Two proposals that would offer up to $90 million in tax breaks to the state’s working poor were approved Thursday by a legislative panel, setting up a possible showdown on the House floor or compromise legislation that would need to get a thumbs up from Gov. Asa Hutchinson.
The first bill, House Bill 1159, is an exact copy of a bill sponsored by Sen. Jim Hendren, R-Gravette, that was swiftly approved by the Senate Revenue and Tax Committee on Wednesday. HB 1159 sponsor, Rep. Matthew Pitsch, R-Ft. Smith, told members of the House Revenue and Taxation Committee today (Jan. 19) that he was dutifully carrying the governor’s $50.5 million tax cut plan.
“(This) takes people from the last sessions tax cuts – in addition to this, if you vote it to pass – 1,346,000 million taxpayers of them would have been granted a tax cut. That’s what we are after here today,” Pitsch said.
Traveling out-of-state to President-elect Donald Trump’s inauguration in Washington, D.C., Gov. Hutchinson said he was pleased his proposal was approved by the House panel in a voice vote following Pitsch’s presentation.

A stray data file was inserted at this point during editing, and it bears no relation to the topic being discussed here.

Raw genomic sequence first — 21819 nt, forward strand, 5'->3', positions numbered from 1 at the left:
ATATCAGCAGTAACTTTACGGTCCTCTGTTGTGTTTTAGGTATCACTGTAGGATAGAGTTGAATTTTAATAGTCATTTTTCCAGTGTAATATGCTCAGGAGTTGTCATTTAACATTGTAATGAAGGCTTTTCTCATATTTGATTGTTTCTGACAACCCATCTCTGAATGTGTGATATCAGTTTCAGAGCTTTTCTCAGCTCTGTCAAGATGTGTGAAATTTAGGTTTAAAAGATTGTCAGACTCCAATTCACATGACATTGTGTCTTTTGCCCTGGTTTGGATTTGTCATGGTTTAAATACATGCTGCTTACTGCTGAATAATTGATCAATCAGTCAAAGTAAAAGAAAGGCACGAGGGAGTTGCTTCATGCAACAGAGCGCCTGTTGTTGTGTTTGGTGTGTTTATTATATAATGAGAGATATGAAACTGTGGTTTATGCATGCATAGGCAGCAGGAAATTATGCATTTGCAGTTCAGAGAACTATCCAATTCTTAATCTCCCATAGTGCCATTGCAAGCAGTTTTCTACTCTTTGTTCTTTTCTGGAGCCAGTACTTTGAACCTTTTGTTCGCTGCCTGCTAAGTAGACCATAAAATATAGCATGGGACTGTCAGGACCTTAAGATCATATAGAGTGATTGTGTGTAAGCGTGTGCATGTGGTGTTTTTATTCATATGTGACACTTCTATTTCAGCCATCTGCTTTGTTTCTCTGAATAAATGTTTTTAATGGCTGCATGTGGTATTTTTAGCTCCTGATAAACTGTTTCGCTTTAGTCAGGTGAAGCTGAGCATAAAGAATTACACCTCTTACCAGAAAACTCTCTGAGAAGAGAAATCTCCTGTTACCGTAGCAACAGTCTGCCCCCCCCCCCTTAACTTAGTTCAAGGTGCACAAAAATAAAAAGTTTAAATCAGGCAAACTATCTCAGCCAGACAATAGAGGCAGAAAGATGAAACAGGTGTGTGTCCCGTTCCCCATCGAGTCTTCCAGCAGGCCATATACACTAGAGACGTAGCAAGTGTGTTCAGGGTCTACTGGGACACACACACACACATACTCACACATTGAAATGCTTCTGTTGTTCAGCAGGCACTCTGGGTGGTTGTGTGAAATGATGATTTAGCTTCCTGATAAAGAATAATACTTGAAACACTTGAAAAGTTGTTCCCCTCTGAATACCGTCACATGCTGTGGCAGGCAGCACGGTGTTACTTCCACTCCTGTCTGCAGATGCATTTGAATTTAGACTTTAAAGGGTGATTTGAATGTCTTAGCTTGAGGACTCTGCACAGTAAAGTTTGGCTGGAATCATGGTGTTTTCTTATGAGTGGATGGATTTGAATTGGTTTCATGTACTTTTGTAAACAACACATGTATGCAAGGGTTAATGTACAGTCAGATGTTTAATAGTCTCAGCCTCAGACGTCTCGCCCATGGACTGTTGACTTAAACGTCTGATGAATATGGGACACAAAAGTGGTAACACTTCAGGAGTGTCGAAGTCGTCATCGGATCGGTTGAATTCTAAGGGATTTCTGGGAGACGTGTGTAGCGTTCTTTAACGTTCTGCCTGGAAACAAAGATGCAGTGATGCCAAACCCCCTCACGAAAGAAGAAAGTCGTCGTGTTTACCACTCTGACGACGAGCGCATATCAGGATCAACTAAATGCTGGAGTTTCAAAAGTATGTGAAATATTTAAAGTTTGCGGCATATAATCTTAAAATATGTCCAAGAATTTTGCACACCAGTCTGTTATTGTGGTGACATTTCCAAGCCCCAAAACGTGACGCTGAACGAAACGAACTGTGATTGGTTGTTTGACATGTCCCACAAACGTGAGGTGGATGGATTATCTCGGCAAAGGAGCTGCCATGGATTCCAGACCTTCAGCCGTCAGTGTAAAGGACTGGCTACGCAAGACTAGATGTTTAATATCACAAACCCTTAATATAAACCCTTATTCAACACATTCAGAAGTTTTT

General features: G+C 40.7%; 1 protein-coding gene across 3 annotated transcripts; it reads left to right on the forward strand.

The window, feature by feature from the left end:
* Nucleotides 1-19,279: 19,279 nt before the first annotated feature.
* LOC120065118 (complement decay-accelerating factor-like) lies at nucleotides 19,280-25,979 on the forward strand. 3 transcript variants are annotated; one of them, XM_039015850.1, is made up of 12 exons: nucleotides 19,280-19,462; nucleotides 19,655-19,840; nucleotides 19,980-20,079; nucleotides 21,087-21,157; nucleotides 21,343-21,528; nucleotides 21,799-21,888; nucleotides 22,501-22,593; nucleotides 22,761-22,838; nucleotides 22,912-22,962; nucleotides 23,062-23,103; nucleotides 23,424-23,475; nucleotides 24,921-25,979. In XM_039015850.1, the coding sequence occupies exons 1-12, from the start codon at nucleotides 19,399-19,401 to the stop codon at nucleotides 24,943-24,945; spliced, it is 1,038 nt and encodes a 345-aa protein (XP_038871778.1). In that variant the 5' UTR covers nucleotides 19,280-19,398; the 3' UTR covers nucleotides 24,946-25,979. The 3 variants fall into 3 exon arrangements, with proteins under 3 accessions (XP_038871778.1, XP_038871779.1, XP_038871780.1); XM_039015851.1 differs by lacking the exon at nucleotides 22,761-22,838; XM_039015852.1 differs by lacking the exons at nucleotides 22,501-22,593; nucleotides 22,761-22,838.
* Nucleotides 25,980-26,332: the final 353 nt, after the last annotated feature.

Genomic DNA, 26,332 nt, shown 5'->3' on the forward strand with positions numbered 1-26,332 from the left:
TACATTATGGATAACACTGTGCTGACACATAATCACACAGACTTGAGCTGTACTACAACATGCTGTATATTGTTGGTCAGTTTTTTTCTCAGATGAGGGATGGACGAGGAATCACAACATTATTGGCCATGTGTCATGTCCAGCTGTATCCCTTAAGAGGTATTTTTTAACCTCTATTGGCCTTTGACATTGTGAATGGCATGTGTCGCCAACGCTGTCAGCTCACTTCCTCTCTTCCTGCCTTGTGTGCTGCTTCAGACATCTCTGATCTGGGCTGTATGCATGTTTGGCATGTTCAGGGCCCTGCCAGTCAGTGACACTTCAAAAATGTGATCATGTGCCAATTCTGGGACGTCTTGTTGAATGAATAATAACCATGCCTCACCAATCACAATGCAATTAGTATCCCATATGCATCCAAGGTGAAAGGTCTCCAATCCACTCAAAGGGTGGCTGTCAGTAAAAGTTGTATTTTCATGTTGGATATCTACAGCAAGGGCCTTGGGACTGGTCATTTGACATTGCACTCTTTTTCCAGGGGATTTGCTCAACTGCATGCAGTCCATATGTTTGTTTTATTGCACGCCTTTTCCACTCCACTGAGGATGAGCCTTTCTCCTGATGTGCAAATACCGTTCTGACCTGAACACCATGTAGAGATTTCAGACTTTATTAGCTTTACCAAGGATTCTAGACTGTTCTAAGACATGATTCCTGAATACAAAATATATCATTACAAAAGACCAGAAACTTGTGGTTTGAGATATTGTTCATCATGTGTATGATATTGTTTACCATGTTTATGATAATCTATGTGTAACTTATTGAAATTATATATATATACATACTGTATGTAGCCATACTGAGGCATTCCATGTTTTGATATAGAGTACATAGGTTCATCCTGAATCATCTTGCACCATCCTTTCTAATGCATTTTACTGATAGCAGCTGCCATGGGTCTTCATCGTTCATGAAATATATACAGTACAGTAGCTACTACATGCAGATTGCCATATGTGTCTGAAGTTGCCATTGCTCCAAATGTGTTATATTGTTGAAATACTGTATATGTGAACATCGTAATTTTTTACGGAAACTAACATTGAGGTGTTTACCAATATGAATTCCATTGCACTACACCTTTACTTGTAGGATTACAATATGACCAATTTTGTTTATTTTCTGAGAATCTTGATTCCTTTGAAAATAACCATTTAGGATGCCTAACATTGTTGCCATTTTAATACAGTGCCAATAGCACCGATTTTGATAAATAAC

“I am pleased with our tax package as is. Our $50 million tax cut provides simple and straightforward relief for more than 600,000 low income Arkansans and continues my focus on reducing the state’s income tax rate. It’s the right thing to do, and, as such, it continues to generate a great deal of support from both sides, as indicated by the quick passage in both committees,” the governor said in a statement.
According to a well-traveled outline of the governor’s plan, the tax cut would aid 657,000 Arkansans who earn between $0 and $20,000 annually at a total cost of more than $46 million. Of that total, which is roughly 44% of the state’s population, nearly 120,000 taxpayers in the lowest bracket between $0 and $4,299 will be taken off the tax rolls completely.
EITC PLAN PITCHED AS ALTERNATIVE
After his presentation, Democratic lawmakers Sen. Warwick Sabin from Little Rock and Rep. Vivian Flowers of Pine Bluff and GOP legislator Rep. Kim Hendren of Gravette all asked Pitsch if his proposal was the best use of taxpayers’ dollars to help the working poor.